Your Credit Impacts More Than You Think

Contributed article in our career series. Enjoy! – Scrappy Kimberly

When was the last time you checked your credit status? If it’s been more than six months to a year, you may want to make this a priority. Though it may not seem like a big deal at the moment, as companies begin to become increasingly dependent upon credit to determine eligibility for products and services, a poor credit history could mean the inability to get even some of the most basic things.

Don’t believe it? Here’s how a negative credit rating can impact your life.

Reduces Your Options When in a Bind

Emergencies happen all the time. A car repair, leaky pipes, or even a loss of income can set the average household budget back several hundred or several thousand dollars. If you don’t have the money in the bank to cover the emergency, you have to look to lenders like MaxLend to help you out of a jam.

However, with a poor credit history, you’re limited to where you can borrow from and how much you can ask for. Forced to look to high costing loans with short repayment periods, many consumers end up putting themselves into a web of debt that they can’t get out of, and are only allowed to borrow a few hundred dollars the first time around. If your emergency costs more than that and you can’t get approved by a bank, you’re out of luck.

Determines Where You Live and How Much it Costs

For those who are thinking of purchasing a home, you’ll need a mortgage company to help you. Though there are a lot more programs out there designed to help more people get into a home of their choice, there are still credit guidelines that you’ll need to adhere to. Lenders want to know that you’re trustworthy and that you won’t default on the loan. Though your property is used as collateral, mortgage companies aren’t in the business of managing real estate and the foreclosure process can be long and expensive.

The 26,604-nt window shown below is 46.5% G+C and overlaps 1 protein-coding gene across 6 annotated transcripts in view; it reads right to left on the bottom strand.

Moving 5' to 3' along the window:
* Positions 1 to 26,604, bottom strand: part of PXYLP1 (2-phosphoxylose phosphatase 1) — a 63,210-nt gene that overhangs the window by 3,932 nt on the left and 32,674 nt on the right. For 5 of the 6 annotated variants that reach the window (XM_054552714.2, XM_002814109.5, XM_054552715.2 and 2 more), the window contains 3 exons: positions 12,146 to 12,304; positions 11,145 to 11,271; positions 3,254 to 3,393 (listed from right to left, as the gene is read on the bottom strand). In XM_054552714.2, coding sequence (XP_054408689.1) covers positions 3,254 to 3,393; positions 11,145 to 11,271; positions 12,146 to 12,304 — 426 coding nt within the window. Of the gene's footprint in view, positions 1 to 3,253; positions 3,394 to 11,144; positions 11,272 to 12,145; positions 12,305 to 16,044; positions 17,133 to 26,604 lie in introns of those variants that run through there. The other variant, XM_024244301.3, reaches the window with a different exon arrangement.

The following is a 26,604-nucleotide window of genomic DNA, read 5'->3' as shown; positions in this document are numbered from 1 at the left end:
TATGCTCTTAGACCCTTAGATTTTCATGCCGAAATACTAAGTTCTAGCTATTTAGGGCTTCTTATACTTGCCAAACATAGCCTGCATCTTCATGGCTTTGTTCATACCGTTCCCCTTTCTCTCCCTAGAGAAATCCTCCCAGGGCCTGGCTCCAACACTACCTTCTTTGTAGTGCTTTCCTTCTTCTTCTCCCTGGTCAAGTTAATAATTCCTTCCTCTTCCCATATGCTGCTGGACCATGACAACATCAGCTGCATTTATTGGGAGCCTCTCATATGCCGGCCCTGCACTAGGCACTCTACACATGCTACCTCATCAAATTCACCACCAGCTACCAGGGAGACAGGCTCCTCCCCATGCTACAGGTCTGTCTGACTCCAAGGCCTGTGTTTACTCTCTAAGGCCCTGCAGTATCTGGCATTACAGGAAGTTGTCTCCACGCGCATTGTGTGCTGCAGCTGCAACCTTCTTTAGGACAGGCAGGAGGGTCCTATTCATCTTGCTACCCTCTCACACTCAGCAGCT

If you have poor credit, the lender automatically views you as high-risk and will be reluctant to supply you with the funds you need to get a home. If you are approved, however, the interest rates are going to be higher, therefore, impacting the total cost of your mortgage payments.

Renters aren’t off the hook either. If your credit isn’t up to par a landlord or property management company has every right to reject your application or request that you pay more. This could mean a higher security deposit or pay upfront for several months of rent to reduce the risk.

Determines What You’ll Drive

Whether you’re on the market to purchase a new or used car if you have a negative credit background, you can expect some trouble along the way. If you have good credit, you can be approved for just about any dollar amount and can, therefore, pull off in any car you can afford the monthly payments on.

If you have a poor credit history, however, the number of money lenders are willing to trust you with is far less. Therefore, putting you in a different class or brand of car options to choose from. If approved, you can also expect to have to pay a higher down payment percentage as well as interest rates over the life of your loan.

Can Ruin Your Chances of Landing a Dream Job

If you’re trying land a dream job in the financial or executive sector, you had better take a look at your credit history. Why? Employers look at this information to determine your worthiness of being in the position and/or getting promoted. Someone who wants to be an accountant, for instance, would probably have a hard time getting a job if they have a credit history filled with late payments and delinquent accounts. Employers want to know that you’re financially responsible.

Even for those who aren’t trying to get into the financial sector, your financial history can impact your ability to be hired. Someone with thousands of dollars of debt, for instance, may not be able to qualify for a job that only offers minimum wages because your debt is too high for the salary you’re asking for. This would essentially mean to an employer that you’ll be working multiple jobs, or will jump at the chance to work for a company that offers more money (a turnover risk for companies).

You may think that a low credit score only hinders you from getting a credit card or a house, but as you can see, it can impact a lot more. It is essentially a window into your ability to manage finances and can label you as a risk to both employers, lenders, and service providers. It is, therefore, imperative that you take your time and build a credit history that reflects your trustworthiness.

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